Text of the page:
Nico Rosberg wins Monaco from pole
MONACO -- Even though he matched his father in winning the Monaco Grand Prix, Nico Rosberg believes he's a long way from completing another father-and-son double by clinching the world title as well.
Rosberg kept his cool amid the chaos to win the crash-marred race on Sunday to give Mercedes its first victory of the season. The win also matched the feat of his father, Keke Rosberg, who won in Monaco in 1983 -- a year after he won his only F1 title.
Nico Rosberg, though, is sixth in the overall standings and still 60 points behind leader Sebastian Vettel.
"I don't want to talk about (the title) at all," Rosberg said. "We should not get over-excited for the next couple of races. We still have a bit of an issue with our race pace, and also with the development race, everyone is pushing forward. So I am definitely not thinking of the championship, I am today just thinking about Monaco."
He played down the emotional significance of matching his father's achievement.
"It's special, but honestly that's not what I was thinking of when I was crossing the finish line," Rosberg said.
Still, he did enjoy the occasion of winning only his second career GP in the place where he spent much of his childhood.
"This is the most special race for me to win, it was incredible, unreal. That is what is special about the sport," Rosberg said. "When I was quite young watching this race, my first memory was Ayrton Senna with the yellow helmet in the red and white (car)."
Rosberg began from the pole position for the third straight GP, but had to re-start three times after the race was held up by a safety car, a red flag and the safety car again.
Earlier, Ferrari's Felipe Massa crashed and the safety car came out a second time when Frenchman Romain Grosjean smashed his Lotus into Daniel Ricciardo's Toro Rosso. Grosjean was handed a 10-grid penalty point for the Canadian GP in two weeks' time.
After winning, the 27-year-old Rosberg danced on the top of his car before jumping off to hug team members.
Rosberg won his other race from pole at the China GP last year and his previous best result this season was fourth in Malaysia.
They were useful points for three-time defending champion Vettel, who extended his lead at the top of the standings to 21 points over Kimi Raikkonen and 29 over Fernando Alonso, who failed to repeat his Spanish GP win from two weeks ago and finished seventh.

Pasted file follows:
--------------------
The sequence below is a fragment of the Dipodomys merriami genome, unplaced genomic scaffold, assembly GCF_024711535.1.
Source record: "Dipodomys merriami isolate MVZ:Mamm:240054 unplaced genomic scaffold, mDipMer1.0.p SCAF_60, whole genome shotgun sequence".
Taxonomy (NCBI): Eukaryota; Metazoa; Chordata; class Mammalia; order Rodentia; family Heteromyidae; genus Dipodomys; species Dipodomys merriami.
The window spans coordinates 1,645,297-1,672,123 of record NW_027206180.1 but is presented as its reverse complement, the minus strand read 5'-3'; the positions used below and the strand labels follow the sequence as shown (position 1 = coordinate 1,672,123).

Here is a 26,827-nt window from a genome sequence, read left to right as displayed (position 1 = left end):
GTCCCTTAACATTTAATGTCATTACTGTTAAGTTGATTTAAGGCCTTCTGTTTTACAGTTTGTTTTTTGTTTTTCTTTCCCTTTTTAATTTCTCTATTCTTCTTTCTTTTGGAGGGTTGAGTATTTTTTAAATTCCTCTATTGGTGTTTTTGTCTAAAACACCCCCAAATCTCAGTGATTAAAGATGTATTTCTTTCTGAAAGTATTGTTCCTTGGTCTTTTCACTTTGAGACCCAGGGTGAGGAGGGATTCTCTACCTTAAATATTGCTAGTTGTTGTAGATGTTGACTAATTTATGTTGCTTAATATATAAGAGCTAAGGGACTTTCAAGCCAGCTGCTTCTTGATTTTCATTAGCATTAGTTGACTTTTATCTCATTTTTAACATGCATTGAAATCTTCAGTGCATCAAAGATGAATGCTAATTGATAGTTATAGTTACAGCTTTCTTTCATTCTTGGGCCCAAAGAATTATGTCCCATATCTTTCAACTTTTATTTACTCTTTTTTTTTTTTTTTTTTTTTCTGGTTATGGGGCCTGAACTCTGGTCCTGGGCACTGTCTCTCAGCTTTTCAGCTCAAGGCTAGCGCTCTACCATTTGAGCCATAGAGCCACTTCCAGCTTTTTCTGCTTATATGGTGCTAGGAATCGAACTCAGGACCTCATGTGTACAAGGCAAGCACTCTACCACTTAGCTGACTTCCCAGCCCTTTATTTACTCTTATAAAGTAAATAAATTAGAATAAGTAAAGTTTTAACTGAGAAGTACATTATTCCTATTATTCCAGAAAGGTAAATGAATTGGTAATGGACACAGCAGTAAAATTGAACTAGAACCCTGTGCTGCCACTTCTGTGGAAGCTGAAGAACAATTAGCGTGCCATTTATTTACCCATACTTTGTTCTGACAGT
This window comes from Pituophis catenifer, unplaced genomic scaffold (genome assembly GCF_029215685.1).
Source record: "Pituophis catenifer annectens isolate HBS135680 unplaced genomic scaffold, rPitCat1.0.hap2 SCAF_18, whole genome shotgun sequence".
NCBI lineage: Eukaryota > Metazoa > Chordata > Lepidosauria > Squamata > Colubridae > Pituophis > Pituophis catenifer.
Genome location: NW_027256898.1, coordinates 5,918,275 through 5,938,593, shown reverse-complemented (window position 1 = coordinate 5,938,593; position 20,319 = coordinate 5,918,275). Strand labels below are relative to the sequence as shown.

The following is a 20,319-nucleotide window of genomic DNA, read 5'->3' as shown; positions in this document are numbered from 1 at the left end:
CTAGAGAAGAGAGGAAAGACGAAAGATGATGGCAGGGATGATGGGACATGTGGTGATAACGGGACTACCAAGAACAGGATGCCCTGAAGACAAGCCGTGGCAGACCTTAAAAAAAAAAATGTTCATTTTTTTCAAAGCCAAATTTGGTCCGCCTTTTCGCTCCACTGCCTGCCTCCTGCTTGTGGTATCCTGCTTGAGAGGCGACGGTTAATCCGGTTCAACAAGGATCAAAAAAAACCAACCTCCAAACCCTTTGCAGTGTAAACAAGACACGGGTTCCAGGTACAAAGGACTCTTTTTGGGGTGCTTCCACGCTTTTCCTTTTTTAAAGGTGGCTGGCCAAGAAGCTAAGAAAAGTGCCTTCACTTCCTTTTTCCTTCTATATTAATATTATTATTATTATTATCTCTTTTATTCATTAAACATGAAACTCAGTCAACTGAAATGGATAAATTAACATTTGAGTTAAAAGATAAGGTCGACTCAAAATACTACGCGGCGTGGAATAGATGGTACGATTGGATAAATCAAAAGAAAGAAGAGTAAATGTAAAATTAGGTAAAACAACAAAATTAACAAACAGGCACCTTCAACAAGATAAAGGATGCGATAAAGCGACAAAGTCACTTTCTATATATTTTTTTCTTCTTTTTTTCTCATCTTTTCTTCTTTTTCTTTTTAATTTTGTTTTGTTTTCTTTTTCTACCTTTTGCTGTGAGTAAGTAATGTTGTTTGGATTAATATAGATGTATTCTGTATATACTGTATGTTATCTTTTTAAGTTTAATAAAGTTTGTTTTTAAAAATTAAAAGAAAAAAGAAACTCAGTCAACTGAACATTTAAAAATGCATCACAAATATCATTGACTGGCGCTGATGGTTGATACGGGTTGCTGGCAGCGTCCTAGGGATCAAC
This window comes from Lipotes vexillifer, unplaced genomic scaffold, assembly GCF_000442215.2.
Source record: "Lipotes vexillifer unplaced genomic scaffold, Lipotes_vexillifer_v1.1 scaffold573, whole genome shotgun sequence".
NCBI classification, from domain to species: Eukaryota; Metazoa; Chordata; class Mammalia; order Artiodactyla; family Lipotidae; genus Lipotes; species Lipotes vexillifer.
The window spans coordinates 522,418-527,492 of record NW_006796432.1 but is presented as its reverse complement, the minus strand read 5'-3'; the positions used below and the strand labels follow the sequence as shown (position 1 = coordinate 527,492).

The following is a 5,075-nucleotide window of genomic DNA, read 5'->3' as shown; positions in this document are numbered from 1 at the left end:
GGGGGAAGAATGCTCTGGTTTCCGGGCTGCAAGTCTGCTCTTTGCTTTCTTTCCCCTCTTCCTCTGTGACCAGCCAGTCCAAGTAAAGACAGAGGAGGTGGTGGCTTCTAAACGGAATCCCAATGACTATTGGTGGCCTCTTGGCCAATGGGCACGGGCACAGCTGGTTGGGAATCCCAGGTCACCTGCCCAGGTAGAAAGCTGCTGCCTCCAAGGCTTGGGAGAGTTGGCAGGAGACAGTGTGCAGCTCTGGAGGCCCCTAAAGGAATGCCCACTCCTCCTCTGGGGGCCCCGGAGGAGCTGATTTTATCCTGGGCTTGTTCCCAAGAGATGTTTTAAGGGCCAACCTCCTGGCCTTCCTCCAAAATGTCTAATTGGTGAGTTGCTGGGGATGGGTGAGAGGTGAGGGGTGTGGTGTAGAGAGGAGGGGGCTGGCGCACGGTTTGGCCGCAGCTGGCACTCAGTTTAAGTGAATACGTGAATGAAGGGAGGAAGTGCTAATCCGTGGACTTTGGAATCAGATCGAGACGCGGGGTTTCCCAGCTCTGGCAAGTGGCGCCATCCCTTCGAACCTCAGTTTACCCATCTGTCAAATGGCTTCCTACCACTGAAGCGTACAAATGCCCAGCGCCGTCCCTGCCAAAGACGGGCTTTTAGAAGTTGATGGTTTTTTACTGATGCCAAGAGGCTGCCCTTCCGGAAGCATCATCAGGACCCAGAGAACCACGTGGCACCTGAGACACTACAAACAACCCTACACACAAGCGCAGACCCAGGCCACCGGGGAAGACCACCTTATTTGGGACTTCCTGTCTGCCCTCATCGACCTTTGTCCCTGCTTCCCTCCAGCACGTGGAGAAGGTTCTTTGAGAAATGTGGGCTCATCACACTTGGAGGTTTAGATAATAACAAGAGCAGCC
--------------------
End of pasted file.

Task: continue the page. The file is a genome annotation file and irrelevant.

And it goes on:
Raikkonen finished 10th after being barged by McLaren's Sergio Perez late on.
"I'm very happy and pleased with the result," said Vettel, who started from third on the grid.
Crashes dominated as Monaco confirmed it is one of the most difficult tracks in F1.
Chilton lost control and moved across into Maldonado on his side, sending the Venezuelan off the wall and into the crash barriers. Chilton's teammate Jules Bianchi was dragged into the crash but there were no injuries.
Massa, meanwhile, plowed into the wall and slid across the track in a carbon-copy of his crash in Saturday's third practice. He was released from hospital after check-ups.
It was eventful off the track, too.
A little more than one hour before the race, Red Bull lodged a protest against Mercedes.
Red Bull team principal Christian Horner demanded clarity as to why Mercedes was allowed to conduct in-season tire testing following the Spanish GP.
Rosberg refused to answer questions about the issue in the post-race news conference.
Early on, Frenchman Charles Pic's race ended when he had to bank his Caterham onto the side of the track and quickly clamber out as flames started shooting up. He was unhurt.
Hamilton had just pitted for new tires on lap 30 when Massa crashed. As a result, when the safety car first came out, it affected Hamilton, who then dropped behind Vettel and Webber -- last year's winner -- and into fourth place when the race re-started.
"I don't put it down to bad luck," said Hamilton, who is fourth overall and 45 points behind Vettel. "I wasn't good enough."
Copyright 2013 by The Associated Press
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